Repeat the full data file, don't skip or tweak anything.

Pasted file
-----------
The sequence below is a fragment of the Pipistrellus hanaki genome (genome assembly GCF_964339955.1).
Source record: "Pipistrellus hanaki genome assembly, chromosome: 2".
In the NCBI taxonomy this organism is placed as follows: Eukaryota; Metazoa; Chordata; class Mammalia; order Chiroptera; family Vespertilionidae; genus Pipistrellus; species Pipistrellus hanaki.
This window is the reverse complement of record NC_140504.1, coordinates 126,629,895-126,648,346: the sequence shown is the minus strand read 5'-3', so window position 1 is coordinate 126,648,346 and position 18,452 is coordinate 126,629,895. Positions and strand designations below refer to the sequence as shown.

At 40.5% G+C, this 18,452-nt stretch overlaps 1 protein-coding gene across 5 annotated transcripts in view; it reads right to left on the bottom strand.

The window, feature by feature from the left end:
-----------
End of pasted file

The sequence below is a fragment of the Pipistrellus hanaki genome (genome assembly GCF_964339955.1).
Source record: "Pipistrellus hanaki genome assembly, chromosome: 2".
In the NCBI taxonomy this organism is placed as follows: Eukaryota; Metazoa; Chordata; class Mammalia; order Chiroptera; family Vespertilionidae; genus Pipistrellus; species Pipistrellus hanaki.
This window is the reverse complement of record NC_140504.1, coordinates 126,629,895-126,648,346: the sequence shown is the minus strand read 5'-3', so window position 1 is coordinate 126,648,346 and position 18,452 is coordinate 126,629,895. Positions and strand designations below refer to the sequence as shown.

At 40.5% G+C, this 18,452-nt stretch overlaps 1 protein-coding gene across 5 annotated transcripts in view; it reads right to left on the bottom strand.

The window, feature by feature from the left end: